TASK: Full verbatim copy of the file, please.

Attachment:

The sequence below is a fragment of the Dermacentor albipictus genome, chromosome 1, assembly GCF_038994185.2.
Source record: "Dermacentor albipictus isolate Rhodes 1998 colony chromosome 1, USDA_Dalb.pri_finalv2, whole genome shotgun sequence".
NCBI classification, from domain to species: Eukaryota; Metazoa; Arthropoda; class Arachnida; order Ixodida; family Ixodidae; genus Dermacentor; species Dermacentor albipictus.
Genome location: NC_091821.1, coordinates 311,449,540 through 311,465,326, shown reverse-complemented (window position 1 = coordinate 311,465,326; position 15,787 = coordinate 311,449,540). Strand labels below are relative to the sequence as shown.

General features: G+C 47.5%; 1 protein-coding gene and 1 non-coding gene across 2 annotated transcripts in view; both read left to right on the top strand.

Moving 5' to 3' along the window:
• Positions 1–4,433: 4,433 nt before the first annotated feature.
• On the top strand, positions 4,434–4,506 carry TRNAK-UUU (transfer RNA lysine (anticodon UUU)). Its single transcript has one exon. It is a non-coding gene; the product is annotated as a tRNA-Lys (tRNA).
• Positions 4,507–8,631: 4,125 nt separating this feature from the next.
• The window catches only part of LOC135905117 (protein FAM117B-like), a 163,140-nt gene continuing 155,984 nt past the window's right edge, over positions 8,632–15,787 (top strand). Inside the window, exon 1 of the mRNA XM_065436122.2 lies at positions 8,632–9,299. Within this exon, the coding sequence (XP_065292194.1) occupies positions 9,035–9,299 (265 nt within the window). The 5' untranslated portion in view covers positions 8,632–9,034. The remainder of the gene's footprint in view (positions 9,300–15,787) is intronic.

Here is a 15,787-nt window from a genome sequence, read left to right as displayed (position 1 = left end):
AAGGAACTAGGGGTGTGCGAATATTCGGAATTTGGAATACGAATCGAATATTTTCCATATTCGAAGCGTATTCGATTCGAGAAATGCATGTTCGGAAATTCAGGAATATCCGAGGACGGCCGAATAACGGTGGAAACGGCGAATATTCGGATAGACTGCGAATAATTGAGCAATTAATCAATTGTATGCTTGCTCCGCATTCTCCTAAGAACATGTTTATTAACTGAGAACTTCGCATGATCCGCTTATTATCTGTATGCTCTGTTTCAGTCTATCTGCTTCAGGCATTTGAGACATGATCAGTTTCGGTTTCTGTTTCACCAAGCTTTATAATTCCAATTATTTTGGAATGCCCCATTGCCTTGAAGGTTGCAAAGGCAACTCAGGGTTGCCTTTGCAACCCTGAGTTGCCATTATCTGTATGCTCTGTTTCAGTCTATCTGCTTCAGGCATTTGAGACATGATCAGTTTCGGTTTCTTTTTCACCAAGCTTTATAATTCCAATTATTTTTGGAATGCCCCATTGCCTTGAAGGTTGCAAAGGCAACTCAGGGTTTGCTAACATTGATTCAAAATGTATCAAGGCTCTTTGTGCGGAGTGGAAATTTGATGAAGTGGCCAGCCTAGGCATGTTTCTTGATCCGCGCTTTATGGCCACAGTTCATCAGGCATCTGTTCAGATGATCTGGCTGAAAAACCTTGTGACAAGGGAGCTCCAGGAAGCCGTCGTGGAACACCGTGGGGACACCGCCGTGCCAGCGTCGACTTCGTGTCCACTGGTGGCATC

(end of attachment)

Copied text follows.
The sequence below is a fragment of the Dermacentor albipictus genome, chromosome 1, assembly GCF_038994185.2.
Source record: "Dermacentor albipictus isolate Rhodes 1998 colony chromosome 1, USDA_Dalb.pri_finalv2, whole genome shotgun sequence".
NCBI classification, from domain to species: Eukaryota; Metazoa; Arthropoda; class Arachnida; order Ixodida; family Ixodidae; genus Dermacentor; species Dermacentor albipictus.
Genome location: NC_091821.1, coordinates 311,449,540 through 311,465,326, shown reverse-complemented (window position 1 = coordinate 311,465,326; position 15,787 = coordinate 311,449,540). Strand labels below are relative to the sequence as shown.

General features: G+C 47.5%; 1 protein-coding gene and 1 non-coding gene across 2 annotated transcripts in view; both read left to right on the top strand.

Moving 5' to 3' along the window:
• Positions 1–4,433: 4,433 nt before the first annotated feature.
• On the top strand, positions 4,434–4,506 carry TRNAK-UUU (transfer RNA lysine (anticodon UUU)). Its single transcript has one exon. It is a non-coding gene; the product is annotated as a tRNA-Lys (tRNA).
• Positions 4,507–8,631: 4,125 nt separating this feature from the next.
• The window catches only part of LOC135905117 (protein FAM117B-like), a 163,140-nt gene continuing 155,984 nt past the window's right edge, over positions 8,632–15,787 (top strand). Inside the window, exon 1 of the mRNA XM_065436122.2 lies at positions 8,632–9,299. Within this exon, the coding sequence (XP_065292194.1) occupies positions 9,035–9,299 (265 nt within the window). The 5' untranslated portion in view covers positions 8,632–9,034. The remainder of the gene's footprint in view (positions 9,300–15,787) is intronic.

Here is a 15,787-nt window from a genome sequence, read left to right as displayed (position 1 = left end):
AAGGAACTAGGGGTGTGCGAATATTCGGAATTTGGAATACGAATCGAATATTTTCCATATTCGAAGCGTATTCGATTCGAGAAATGCATGTTCGGAAATTCAGGAATATCCGAGGACGGCCGAATAACGGTGGAAACGGCGAATATTCGGATAGACTGCGAATAATTGAGCAATTAATCAATTGTATGCTTGCTCCGCATTCTCCTAAGAACATGTTTATTAACTGAGAACTTCGCATGATCCGCTTATTATCTGTATGCTCTGTTTCAGTCTATCTGCTTCAGGCATTTGAGACATGATCAGTTTCGGTTTCTGTTTCACCAAGCTTTATAATTCCAATTATTTTGGAATGCCCCATTGCCTTGAAGGTTGCAAAGGCAACTCAGGGTTGCCTTTGCAACCCTGAGTTGCCATTATCTGTATGCTCTGTTTCAGTCTATCTGCTTCAGGCATTTGAGACATGATCAGTTTCGGTTTCTTTTTCACCAAGCTTTATAATTCCAATTATTTTTGGAATGCCCCATTGCCTTGAAGGTTGCAAAGGCAACTCAGGGTTTGCTAACATTGATTCAAAATGTATCAAGGCTCTTTGTGCGGAGTGGAAATTTGATGAAGTGGCCAGCCTAGGCATGTTTCTTGATCCGCGCTTTATGGCCACAGTTCATCAGGCATCTGTTCAGATGATCTGGCTGAAAAACCTTGTGACAAGGGAGCTCCAGGAAGCCGTCGTGGAACACCGTGGGGACACCGCCGTGCCAGCGTCGACTTCGTGTCCACTGGTGGCATC